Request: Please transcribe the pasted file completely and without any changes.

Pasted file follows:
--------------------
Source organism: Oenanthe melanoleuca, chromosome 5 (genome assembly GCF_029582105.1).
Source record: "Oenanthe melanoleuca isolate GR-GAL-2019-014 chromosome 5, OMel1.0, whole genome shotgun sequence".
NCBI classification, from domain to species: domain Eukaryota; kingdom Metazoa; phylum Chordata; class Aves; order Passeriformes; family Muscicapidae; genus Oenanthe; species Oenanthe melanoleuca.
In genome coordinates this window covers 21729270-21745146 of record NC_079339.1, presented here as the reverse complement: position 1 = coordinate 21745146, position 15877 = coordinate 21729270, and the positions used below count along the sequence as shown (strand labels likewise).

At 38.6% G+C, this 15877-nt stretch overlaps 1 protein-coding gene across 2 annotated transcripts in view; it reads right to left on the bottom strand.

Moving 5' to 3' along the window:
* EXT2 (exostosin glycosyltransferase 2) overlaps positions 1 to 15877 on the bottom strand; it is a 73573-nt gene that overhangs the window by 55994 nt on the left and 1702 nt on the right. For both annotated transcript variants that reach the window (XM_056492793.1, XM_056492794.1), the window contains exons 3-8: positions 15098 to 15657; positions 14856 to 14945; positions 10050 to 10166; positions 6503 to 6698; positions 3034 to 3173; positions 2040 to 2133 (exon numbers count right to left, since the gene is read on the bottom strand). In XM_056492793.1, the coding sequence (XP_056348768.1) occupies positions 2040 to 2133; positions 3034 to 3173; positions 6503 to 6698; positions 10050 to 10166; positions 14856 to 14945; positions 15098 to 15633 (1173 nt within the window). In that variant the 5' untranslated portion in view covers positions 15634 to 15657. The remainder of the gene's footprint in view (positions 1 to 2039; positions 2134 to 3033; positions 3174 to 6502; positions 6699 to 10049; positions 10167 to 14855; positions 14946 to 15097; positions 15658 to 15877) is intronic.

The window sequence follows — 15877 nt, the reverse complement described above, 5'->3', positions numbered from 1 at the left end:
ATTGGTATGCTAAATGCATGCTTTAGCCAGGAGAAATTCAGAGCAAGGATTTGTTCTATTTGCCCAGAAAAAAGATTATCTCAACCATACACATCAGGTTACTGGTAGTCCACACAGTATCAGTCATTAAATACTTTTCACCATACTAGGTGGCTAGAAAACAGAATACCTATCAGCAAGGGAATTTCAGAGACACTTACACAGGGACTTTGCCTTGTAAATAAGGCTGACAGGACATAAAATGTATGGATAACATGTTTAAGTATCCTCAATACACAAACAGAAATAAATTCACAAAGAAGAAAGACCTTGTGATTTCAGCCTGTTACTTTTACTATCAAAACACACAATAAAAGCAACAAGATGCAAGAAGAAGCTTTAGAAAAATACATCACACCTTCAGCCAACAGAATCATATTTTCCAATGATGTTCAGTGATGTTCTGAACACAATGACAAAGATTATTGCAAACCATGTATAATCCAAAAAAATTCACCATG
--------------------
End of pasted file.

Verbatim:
Source organism: Oenanthe melanoleuca, chromosome 5 (genome assembly GCF_029582105.1).
Source record: "Oenanthe melanoleuca isolate GR-GAL-2019-014 chromosome 5, OMel1.0, whole genome shotgun sequence".
NCBI classification, from domain to species: domain Eukaryota; kingdom Metazoa; phylum Chordata; class Aves; order Passeriformes; family Muscicapidae; genus Oenanthe; species Oenanthe melanoleuca.
In genome coordinates this window covers 21729270-21745146 of record NC_079339.1, presented here as the reverse complement: position 1 = coordinate 21745146, position 15877 = coordinate 21729270, and the positions used below count along the sequence as shown (strand labels likewise).

At 38.6% G+C, this 15877-nt stretch overlaps 1 protein-coding gene across 2 annotated transcripts in view; it reads right to left on the bottom strand.

Moving 5' to 3' along the window:
* EXT2 (exostosin glycosyltransferase 2) overlaps positions 1 to 15877 on the bottom strand; it is a 73573-nt gene that overhangs the window by 55994 nt on the left and 1702 nt on the right. For both annotated transcript variants that reach the window (XM_056492793.1, XM_056492794.1), the window contains exons 3-8: positions 15098 to 15657; positions 14856 to 14945; positions 10050 to 10166; positions 6503 to 6698; positions 3034 to 3173; positions 2040 to 2133 (exon numbers count right to left, since the gene is read on the bottom strand). In XM_056492793.1, the coding sequence (XP_056348768.1) occupies positions 2040 to 2133; positions 3034 to 3173; positions 6503 to 6698; positions 10050 to 10166; positions 14856 to 14945; positions 15098 to 15633 (1173 nt within the window). In that variant the 5' untranslated portion in view covers positions 15634 to 15657. The remainder of the gene's footprint in view (positions 1 to 2039; positions 2134 to 3033; positions 3174 to 6502; positions 6699 to 10049; positions 10167 to 14855; positions 14946 to 15097; positions 15658 to 15877) is intronic.

The window sequence follows — 15877 nt, the reverse complement described above, 5'->3', positions numbered from 1 at the left end:
ATTGGTATGCTAAATGCATGCTTTAGCCAGGAGAAATTCAGAGCAAGGATTTGTTCTATTTGCCCAGAAAAAAGATTATCTCAACCATACACATCAGGTTACTGGTAGTCCACACAGTATCAGTCATTAAATACTTTTCACCATACTAGGTGGCTAGAAAACAGAATACCTATCAGCAAGGGAATTTCAGAGACACTTACACAGGGACTTTGCCTTGTAAATAAGGCTGACAGGACATAAAATGTATGGATAACATGTTTAAGTATCCTCAATACACAAACAGAAATAAATTCACAAAGAAGAAAGACCTTGTGATTTCAGCCTGTTACTTTTACTATCAAAACACACAATAAAAGCAACAAGATGCAAGAAGAAGCTTTAGAAAAATACATCACACCTTCAGCCAACAGAATCATATTTTCCAATGATGTTCAGTGATGTTCTGAACACAATGACAAAGATTATTGCAAACCATGTATAATCCAAAAAAATTCACCATG